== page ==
Moon Over Edisto by Beth Webb Hart is a stand-alone novel that beautifully captures the sights, smells and tastes of South Carolina's Lowcountry as the backdrop for this complex and moving drama involving the dysfunctional Bennett family. My attention was captured from the very beginning of this well-written novel.
I was drawn to this story because it seemed to fit two of my interests - southern fiction and relationship drama - and it certainly did not disappoint. South Carolina's Lowcountry and Edisto Island are so vividly described and become such an integral part of the story that they are elevated to character status - traditional southern cuisine, the Ravenel bridge, salt marshes, winding streams, and "massive live oaks, their Spanish moss waving in the light evening breeze from the creek."
This story is all about the Bennett family, a family Julia describes as "Southern Gothic Dysfunction." Instead of looking at how a seemingly loving marriage disintegrated, Moon Over Edisto focuses on the lingering effects of betrayal and desertion on the ones left behind, for it's always the innocent who are most affected.
Characterization is rich and complex. The older sister, Julia, tried to cope by running away and starting a new life in New York, though often haunted by panic attacks and bouts of depression. Meg - feeling that her father was a fool, while her mother had no clue - became harsh and legalistic, wanting justice for the guilty ones rather than grace, to the extent that her own marriage was threatened. Meg "realized how very worn out she was. How exhausting it was to wear her masks, to build her reputation, to prove to the world day in and day out that even though her parents were fools, she was not. She was a responsible, morally upstanding citizen. She could be counted upon. She was worthy of admiration. She would not shame her husband or falter in any way. She had the blessed life, and she would not squander it. Or would she?"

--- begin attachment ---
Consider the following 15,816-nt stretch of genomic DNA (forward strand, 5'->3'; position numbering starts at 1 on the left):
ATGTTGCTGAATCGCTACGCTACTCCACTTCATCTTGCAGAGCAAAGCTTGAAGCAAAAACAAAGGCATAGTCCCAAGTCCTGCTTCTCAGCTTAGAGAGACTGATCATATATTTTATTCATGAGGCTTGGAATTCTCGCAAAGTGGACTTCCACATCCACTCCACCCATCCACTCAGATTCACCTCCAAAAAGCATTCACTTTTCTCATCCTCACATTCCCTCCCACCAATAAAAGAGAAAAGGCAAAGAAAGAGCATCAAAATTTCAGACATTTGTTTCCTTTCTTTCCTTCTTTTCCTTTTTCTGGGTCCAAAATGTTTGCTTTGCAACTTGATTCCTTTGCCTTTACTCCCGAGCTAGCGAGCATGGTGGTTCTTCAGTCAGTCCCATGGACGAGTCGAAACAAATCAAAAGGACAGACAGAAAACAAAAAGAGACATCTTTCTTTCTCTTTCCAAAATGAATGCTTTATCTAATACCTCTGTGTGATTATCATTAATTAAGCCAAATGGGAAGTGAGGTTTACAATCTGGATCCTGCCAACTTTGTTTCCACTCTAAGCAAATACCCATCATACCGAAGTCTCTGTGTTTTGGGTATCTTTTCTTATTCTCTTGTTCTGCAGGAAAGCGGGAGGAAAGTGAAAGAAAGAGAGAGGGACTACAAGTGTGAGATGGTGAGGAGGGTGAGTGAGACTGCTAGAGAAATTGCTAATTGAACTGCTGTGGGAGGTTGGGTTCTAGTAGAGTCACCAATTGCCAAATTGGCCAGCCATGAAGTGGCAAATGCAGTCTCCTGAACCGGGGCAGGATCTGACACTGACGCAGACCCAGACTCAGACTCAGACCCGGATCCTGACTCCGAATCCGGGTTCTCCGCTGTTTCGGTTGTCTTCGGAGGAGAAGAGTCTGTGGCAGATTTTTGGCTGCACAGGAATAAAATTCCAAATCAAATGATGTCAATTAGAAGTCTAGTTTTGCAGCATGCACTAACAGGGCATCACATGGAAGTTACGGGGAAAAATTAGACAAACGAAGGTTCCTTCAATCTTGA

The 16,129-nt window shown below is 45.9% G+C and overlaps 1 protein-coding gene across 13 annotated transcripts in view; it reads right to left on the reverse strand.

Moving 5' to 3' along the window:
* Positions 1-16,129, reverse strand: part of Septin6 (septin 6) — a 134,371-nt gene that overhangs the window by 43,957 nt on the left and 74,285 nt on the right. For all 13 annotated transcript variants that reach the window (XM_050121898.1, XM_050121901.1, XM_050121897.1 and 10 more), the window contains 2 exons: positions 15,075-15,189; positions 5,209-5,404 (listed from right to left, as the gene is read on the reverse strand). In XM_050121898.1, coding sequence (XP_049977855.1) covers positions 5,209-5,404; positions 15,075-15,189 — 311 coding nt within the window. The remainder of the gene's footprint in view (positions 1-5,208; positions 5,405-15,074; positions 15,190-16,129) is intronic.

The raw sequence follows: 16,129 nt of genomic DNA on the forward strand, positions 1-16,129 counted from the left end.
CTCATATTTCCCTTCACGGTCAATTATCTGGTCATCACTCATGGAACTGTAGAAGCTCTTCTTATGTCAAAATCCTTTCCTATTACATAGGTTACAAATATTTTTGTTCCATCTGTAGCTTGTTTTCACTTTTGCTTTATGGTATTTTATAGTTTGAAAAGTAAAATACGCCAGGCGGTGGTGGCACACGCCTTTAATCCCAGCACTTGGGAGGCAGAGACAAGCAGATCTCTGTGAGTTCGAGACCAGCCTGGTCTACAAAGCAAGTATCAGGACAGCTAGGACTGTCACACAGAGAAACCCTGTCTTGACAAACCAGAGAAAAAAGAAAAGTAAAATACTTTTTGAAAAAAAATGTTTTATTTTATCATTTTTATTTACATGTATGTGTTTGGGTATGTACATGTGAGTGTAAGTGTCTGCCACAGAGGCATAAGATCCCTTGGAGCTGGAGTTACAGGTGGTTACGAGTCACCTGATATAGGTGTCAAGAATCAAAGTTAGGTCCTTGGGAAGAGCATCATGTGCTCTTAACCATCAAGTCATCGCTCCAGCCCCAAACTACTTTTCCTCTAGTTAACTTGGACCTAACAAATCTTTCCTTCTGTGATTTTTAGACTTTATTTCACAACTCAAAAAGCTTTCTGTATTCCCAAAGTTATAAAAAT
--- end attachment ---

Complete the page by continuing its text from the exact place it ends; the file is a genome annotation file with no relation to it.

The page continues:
The three children from their father's other family simply captured my heart, especially Etta, who only talks to her little brother. I love how Beth uses art in this narrative, as Julia and Etta discover a shared talent. One day, Julia sees Etta's sketch of their father: "This young girl had captured something true about him. Something in his rich brown eyes that could only be described as love. How could someone with eyes like that cause so much damage?"
Although the ending is upbeat and satisfying, this is not a story where everything is tied up neatly, nor should it be. If I wished for anything, it would be a longer ending, but that in no way detracts from this powerful novel. There is a strong spiritual message, but rather than being overt, it is embedded in Julia's heart and actions. Julia's character occasionally uses the phrase, "Lord have mercy, Christ have mercy," and these words seem to have so much more feeling and depth at the end.
I am so glad that I discovered Beth Webb Hart's work. Moon Over Edisto is a very moving novel with great depth, and I recommend it highly. I suspect many readers, especially those touched by divorce, will find that this story speaks to them.